Kristin Allen Zito, The Trucks — The Atlas
I first heard Kristin Allen-Zito, Bellingham’s indie queen about five years ago. A profound serendipity, I stumbled into an acoustic set at the now-defunct Bay Street Coffee House, and was immediately besotted. I am not usually one for femme folksingers, but there was something vulnerable at work that arrested my attention. Having cemented my allegiance by securing a copy of her solo debut Helium, I hoped for a second helping that seemed more unlikely with each passing year. A foray into punk-rock, her group The Trucks rocked and then disbanded, with Allen-Zito seeking refuge in New York and leaving a void in the Northwest music scene.
Two years later, and Allen-Zito has returned with a new album, The Atlas, on hand for her coronation as homecoming queen. It’s been a busy couple of weeks – Allen-Zito has played a flurry of shows to promote the release of her new album in Seattle, Bellingham, and most recently an impromptu reunion show with her riot grrrl electro-clash group The Trucks in Olympia.
Having sampled the bright lights of the Big Apple, Allen-Zito gives a nod to the City of Subdued Excitement by releasing The Atlas on her hometown label, Clickpop records. The gap-toothed, shit-spittin’ dance machine has ditched the toilet paper wings for a more accessible sound, which is not a departure from her former works so much as a return to her modus operandi that has the TIG staff squeeing in delight.
The Atlas opens with it’s eponymous first track, which is an engaging song with an undercurrent of well-measured snares and electronic tinkling that binds the different layers together perfectly – you’ll be singing along by the second verse. If you feel an earworm twisting about halfway through, fret not – "Utah" was formerly setlist stock but has been allowed to percolate and come to fruition – the reworked version is well worth the wait. A much fuller sound than previous acoustic releases Jen and Kristin or Helium, Allen-Zito employs a warm harmony of strings to serve as the backdrop to her sweet vocals and front-porch strumming.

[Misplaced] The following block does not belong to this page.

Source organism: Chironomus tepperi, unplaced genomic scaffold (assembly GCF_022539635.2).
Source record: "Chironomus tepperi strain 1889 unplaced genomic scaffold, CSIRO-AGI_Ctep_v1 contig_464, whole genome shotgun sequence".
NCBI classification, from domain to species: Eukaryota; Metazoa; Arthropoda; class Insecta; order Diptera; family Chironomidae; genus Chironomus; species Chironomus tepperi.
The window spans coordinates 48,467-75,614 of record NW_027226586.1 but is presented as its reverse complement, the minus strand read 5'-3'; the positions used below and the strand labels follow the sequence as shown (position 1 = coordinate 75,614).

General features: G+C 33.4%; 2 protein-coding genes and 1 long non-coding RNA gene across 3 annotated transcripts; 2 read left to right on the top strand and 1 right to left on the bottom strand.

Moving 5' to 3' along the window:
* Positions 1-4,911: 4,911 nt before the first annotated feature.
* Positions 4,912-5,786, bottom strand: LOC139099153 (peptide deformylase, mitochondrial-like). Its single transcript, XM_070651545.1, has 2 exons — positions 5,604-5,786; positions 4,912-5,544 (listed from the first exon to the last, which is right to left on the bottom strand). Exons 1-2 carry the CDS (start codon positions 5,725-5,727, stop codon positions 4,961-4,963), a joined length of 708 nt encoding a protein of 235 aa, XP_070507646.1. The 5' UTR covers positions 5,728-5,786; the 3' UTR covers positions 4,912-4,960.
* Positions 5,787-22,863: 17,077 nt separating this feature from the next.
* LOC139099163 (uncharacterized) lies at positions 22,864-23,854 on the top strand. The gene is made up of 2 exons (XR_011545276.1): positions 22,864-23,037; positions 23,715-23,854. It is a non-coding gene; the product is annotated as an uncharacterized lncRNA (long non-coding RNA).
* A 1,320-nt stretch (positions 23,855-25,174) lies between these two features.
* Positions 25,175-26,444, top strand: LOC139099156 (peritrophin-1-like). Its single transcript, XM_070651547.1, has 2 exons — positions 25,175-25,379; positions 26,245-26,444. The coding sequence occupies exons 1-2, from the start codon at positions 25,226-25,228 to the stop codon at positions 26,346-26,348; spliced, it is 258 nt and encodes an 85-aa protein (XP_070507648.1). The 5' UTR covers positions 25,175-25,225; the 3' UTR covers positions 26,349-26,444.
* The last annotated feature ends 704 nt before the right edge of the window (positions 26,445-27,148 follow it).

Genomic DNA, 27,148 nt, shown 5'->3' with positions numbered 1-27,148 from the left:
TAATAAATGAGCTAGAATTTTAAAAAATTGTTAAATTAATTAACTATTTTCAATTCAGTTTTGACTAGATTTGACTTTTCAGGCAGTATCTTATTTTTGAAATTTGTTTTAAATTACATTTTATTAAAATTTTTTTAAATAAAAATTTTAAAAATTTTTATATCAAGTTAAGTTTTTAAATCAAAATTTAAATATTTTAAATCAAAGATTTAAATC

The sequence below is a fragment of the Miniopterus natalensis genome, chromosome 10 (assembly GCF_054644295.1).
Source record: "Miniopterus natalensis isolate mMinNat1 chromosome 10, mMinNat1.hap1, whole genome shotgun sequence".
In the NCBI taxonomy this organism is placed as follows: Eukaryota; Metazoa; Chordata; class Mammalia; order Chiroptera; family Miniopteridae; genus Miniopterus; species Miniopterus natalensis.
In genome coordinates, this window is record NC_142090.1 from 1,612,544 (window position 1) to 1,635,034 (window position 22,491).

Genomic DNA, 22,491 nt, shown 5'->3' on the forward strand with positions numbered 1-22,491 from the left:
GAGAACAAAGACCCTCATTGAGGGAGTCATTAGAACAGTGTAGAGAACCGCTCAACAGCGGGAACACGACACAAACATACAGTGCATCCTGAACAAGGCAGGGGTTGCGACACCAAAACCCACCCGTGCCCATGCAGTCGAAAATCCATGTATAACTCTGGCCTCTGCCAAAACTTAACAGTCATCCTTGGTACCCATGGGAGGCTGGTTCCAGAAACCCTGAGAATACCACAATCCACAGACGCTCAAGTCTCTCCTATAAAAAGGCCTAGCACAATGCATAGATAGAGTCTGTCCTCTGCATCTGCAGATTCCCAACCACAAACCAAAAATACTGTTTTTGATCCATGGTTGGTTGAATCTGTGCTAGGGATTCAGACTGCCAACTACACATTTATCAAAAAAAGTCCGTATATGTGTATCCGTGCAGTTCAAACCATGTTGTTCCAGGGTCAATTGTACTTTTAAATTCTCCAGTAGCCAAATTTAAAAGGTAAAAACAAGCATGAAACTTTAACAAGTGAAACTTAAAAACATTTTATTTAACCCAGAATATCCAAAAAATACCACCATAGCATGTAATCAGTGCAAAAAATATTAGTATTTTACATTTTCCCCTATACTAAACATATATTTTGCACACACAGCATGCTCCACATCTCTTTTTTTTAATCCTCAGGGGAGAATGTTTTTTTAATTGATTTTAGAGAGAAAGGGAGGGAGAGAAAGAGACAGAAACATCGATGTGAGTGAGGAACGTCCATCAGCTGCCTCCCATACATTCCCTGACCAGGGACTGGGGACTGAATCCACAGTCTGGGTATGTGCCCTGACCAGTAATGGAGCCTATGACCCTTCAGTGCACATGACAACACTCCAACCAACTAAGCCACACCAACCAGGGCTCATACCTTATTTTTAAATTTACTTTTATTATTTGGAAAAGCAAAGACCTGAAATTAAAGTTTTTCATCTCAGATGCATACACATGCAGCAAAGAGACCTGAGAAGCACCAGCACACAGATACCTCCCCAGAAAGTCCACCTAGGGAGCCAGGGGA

Themes explored within the album are much what you would come to expect from a veteran of coffee-house ballads – love, stormy coastline imagery, and the quintessential Pacific Northwest experience of riding your bike through the rain. If I were to suggest an alternate title for this release, it would probably be Water – the element is mentioned in over half of the songs on the album, be it through churning waves, gathering puddles or slowly forming ice crystals.
There is plenty of country in "Pedaling My Bike", which is a little too ripe with bluegrass notes for my taste, but straightforward and charming nonetheless. Allen-Zito serves up the sass on "Pushups", which is the closest the album comes to rock and employs a swaggering choir and punchy percussion to boot. The twee factor has been reigned in just enough to let this album flow freely, until the tongue-in-cheek "Underside of Heaven" ends, signalling it's time to hit repeat once again.
Perfect for rainy bus trips, the clinking of warm teacups and musing over crushes, Allen-Zito ushers in the winter season with this new release – pick up a copy and squee over it today, and then catch her live at one of these intimate shows:
December 3 2010, 8pm - WWU Underground Coffee House, w/ Cumulus – free all-ages show (Bellingham)
December 7 2010, 8pm - KUGS 89.3fm live show and interview (Bellingham)
December 7 2010, 9pm – The Wild Buffalo, support for Fences (Bellingham)